John Paul II has been almost the polar opposite of John XXIII, who dragged Catholicism to confront 20th-century realities after the regressive policies of Pius IX, who imposed the peculiar doctrine of papal infallibility on the First Vatican Council in 1870, and after the reign of terror inflicted by Pius X on Catholic theologians in the opening decades of the 20th century. Unfortunately, this pope was much closer to the traditions of Pius IX and Pius X than to his namesakes. Instead of mitigating the absurdities of Vatican I's novel declaration of papal infallibility, a declaration that stemmed almost wholly from Pius IX's paranoia about the evils ranged against him in the modern world, John Paul II tried to further it. In seeking to impose conformity of thought, he summoned prominent theologians like Hans Kung, Edward Schillebeeckx and Leonardo Boff to star chamber inquiries and had his grand inquisitor, Cardinal Joseph Ratzinger, issue condemnations of their work.

But John Paul II's most lasting legacy to Catholicism will come from the episcopal appointments he made. In order to have been named a bishop, a priest must have been seen to be absolutely opposed to masturbation, premarital sex, birth control (including condoms used to prevent the spread of AIDS), abortion, divorce, homosexual relations, married priests, female priests and any hint of Marxism. It is nearly impossible to find men who subscribe wholeheartedly to this entire catalogue of certitudes; as a result the ranks of the episcopate are filled with mindless sycophants and intellectual incompetents. The good priests have been passed over; and not a few, in their growing frustration as the pontificate of John Paul II stretched on, left the priesthood to seek fulfillment elsewhere.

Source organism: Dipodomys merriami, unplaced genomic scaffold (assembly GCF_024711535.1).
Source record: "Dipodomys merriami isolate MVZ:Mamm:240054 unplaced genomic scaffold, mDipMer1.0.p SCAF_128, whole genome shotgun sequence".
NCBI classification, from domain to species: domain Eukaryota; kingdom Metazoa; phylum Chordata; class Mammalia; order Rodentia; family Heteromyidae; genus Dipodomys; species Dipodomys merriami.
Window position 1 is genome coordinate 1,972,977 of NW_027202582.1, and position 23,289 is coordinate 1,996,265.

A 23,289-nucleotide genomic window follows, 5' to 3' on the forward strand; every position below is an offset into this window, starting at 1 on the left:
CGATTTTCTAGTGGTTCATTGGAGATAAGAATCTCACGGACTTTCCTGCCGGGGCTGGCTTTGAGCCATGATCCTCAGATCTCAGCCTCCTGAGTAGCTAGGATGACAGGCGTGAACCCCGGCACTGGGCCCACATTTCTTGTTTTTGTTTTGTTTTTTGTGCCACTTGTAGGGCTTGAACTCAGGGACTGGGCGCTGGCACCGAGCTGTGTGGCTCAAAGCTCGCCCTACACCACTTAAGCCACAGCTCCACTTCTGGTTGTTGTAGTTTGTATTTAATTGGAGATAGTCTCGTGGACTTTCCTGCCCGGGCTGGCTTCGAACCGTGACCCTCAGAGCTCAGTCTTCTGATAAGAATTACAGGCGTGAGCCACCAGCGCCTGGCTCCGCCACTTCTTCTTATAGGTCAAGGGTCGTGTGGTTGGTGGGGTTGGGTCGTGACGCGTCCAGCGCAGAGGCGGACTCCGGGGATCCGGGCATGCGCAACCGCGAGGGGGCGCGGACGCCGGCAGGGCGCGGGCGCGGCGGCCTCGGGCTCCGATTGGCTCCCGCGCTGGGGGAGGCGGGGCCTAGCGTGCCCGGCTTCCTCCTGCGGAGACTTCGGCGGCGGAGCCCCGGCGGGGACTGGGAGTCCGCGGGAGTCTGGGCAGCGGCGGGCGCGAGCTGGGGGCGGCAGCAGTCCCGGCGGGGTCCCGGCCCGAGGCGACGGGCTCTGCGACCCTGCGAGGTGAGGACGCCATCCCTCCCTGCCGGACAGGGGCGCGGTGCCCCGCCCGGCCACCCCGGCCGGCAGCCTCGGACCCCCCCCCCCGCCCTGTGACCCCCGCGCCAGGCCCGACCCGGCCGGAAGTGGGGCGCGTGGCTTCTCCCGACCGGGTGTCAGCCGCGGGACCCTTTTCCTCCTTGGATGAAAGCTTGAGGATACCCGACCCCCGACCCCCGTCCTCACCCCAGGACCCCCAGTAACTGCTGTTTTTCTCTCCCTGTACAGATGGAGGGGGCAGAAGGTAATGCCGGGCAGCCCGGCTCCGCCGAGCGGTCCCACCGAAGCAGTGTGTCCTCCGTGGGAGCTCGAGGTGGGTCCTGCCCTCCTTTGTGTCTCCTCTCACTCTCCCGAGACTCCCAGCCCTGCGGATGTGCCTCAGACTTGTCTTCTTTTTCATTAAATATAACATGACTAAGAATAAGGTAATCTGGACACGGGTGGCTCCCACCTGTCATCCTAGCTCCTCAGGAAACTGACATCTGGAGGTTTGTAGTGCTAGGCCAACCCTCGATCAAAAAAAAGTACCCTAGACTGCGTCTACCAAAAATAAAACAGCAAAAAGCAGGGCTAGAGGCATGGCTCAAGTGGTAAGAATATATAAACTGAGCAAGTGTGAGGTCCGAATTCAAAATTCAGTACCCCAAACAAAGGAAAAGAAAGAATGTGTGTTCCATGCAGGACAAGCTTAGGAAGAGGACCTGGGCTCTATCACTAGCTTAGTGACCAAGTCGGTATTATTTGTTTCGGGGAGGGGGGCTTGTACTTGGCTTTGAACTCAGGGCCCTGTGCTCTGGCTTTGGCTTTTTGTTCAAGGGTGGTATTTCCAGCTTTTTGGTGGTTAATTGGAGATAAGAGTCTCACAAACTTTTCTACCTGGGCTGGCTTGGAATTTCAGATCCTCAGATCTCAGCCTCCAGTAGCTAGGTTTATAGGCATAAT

The situation is dire. Anyone can walk into a Catholic church on a Sunday and see pews, once filled to bursting, now sparsely populated with gray heads. And there is no other solution for the church but to begin again, as if it were the church of the catacombs, an oddball minority sect in a world of casual cruelty and unbending empire that gathered adherents because it was so unlike the surrounding society.

Back then, the church called itself by the Greek word ekklesia, the word the Athenians used for their wide open assembly, the world's first participatory democracy. (The Apostle Peter, to whom the Vatican awards the title of first pope, was one of many leaders in the primitive church, as far from an absolute monarch as could be, a man whose most salient characteristic was his frequent and humble confession that he was wrong.) In using ekklesia to describe their church, the early Christians meant to emphasize that their society within a society acted not out of political power but only out of the power of love, love for all as equal children of God. But they went much further than the Athenians, for they permitted no restrictions on participation: no citizens and noncitizens, no Greeks and non-Greeks, no patriarchs and submissive females. For, as St. Paul put it repeatedly, "There is no longer Jew or Greek, slave or free, male and female; for all are one in Christ Jesus."

Sadly, John Paul II represented a different tradition, one of aggressive papalism. Whereas John XXIII endeavored simply to show the validity of church teaching rather than to issue condemnations, John Paul II was an enthusiastic condemner. Yes, he will surely be remembered as one of the few great political figures of our age, a man of physical and moral courage more responsible than any other for bringing down the oppressive, antihuman Communism of Eastern Europe. But he was not a great religious figure. How could he be? He may, in time to come, be credited with destroying his church.


Thomas Cahill is the author of "How the Irish Saved Civilization," "Pope John XXIII" and, most recently, "Sailing the Wine-Dark Sea: Why the Greeks Matter."